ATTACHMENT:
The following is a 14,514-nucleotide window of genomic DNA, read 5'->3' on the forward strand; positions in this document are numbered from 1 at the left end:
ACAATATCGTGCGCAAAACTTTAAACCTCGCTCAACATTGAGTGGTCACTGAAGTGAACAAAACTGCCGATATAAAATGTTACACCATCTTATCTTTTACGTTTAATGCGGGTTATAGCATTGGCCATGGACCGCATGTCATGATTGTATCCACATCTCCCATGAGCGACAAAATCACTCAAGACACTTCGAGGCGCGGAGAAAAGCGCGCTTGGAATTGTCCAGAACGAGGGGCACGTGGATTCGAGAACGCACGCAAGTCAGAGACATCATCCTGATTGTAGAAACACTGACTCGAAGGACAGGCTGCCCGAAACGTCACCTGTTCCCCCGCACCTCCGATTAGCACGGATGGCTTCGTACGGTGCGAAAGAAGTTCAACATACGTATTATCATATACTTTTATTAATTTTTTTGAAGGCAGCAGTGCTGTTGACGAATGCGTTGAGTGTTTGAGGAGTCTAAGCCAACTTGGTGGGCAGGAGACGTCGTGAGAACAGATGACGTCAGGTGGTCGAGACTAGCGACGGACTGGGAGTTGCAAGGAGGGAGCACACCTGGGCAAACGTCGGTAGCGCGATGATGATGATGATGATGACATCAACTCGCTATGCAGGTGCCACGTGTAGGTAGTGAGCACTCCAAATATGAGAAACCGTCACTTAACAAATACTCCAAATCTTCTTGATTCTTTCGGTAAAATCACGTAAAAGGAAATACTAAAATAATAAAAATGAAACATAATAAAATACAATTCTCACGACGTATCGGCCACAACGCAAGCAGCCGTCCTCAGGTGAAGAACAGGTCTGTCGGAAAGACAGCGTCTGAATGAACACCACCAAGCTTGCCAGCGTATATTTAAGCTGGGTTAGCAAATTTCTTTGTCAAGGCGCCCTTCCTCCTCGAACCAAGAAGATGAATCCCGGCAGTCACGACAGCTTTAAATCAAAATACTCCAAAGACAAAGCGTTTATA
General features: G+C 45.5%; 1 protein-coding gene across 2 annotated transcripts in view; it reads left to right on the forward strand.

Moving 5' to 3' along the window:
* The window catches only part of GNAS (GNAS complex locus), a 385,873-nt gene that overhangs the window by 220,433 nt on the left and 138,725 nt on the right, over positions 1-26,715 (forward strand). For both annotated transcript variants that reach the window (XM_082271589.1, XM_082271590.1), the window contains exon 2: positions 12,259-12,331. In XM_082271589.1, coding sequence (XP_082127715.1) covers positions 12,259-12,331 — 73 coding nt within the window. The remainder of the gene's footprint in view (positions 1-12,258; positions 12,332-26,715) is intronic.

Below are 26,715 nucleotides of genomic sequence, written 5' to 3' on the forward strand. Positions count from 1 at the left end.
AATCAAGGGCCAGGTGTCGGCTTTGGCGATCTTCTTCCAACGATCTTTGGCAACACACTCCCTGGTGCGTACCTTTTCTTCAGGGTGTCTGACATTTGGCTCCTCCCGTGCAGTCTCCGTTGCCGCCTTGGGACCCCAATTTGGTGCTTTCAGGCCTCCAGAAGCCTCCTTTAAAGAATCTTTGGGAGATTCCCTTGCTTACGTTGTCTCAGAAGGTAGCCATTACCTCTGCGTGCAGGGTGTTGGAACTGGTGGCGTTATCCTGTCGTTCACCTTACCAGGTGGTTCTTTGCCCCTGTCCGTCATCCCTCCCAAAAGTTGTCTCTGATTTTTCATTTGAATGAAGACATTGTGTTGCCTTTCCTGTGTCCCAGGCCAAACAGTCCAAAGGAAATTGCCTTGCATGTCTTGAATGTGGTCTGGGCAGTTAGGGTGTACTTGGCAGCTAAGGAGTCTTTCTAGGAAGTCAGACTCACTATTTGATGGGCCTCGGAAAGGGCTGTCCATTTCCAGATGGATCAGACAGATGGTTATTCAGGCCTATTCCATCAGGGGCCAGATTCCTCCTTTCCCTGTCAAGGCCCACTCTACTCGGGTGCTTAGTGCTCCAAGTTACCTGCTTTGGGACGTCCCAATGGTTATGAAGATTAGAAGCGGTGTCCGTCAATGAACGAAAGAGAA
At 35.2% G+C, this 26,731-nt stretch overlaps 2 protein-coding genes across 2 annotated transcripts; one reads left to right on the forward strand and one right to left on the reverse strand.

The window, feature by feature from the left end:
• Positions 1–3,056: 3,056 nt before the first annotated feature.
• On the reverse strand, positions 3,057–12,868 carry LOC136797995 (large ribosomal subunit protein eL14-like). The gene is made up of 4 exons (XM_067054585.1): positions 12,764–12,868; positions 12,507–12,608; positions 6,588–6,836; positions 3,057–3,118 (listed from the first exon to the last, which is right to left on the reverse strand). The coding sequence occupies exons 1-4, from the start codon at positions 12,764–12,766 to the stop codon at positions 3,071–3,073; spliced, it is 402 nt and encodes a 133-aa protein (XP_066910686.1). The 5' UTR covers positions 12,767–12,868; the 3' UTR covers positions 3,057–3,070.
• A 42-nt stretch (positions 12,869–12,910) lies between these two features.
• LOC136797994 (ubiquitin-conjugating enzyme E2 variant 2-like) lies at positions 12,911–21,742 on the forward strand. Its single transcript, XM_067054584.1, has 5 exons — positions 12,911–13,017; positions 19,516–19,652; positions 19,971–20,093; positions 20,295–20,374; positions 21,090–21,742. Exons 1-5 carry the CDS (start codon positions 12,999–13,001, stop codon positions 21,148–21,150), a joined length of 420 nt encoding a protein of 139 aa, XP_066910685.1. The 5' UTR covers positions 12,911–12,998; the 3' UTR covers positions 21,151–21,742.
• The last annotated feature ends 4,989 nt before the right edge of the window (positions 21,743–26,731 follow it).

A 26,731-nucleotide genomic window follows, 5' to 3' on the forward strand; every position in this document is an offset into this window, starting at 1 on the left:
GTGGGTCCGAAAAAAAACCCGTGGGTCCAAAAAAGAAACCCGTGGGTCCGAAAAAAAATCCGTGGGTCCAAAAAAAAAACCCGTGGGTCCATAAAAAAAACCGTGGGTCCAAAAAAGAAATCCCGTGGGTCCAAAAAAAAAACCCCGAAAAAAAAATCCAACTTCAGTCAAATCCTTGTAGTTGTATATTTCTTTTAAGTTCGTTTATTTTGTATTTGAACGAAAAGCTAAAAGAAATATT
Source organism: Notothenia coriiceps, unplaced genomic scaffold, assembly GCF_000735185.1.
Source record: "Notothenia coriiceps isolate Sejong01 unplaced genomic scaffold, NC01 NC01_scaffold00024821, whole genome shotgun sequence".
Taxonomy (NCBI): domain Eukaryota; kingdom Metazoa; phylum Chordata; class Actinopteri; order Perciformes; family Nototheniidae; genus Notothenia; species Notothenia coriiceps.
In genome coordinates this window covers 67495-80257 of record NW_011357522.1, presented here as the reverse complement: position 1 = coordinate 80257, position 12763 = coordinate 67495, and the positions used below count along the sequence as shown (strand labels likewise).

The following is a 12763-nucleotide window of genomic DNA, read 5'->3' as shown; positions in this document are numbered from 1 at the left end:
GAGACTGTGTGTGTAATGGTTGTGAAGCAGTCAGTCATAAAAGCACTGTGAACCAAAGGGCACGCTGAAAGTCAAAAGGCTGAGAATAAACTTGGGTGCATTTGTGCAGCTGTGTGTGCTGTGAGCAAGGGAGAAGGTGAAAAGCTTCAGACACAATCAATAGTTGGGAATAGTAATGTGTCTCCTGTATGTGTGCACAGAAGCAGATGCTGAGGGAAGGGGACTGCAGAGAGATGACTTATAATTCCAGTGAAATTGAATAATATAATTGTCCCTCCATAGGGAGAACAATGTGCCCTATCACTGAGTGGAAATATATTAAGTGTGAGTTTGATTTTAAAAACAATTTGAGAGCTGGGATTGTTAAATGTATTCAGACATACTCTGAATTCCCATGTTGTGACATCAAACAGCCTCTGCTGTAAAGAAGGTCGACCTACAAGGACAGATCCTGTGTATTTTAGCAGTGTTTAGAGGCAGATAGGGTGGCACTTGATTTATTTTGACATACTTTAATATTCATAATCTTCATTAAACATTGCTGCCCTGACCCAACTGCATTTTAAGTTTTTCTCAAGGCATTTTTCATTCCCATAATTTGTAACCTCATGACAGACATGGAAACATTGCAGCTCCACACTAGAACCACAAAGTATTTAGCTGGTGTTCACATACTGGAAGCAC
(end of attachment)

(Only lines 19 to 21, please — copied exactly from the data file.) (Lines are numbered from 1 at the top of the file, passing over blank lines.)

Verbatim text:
Taxonomy (NCBI): domain Eukaryota; kingdom Metazoa; phylum Chordata; class Actinopteri; order Perciformes; family Nototheniidae; genus Notothenia; species Notothenia coriiceps.
In genome coordinates this window covers 67495-80257 of record NW_011357522.1, presented here as the reverse complement: position 1 = coordinate 80257, position 12763 = coordinate 67495, and the positions used below count along the sequence as shown (strand labels likewise).

The following is a 12763-nucleotide window of genomic DNA, read 5'->3' as shown; positions in this document are numbered from 1 at the left end: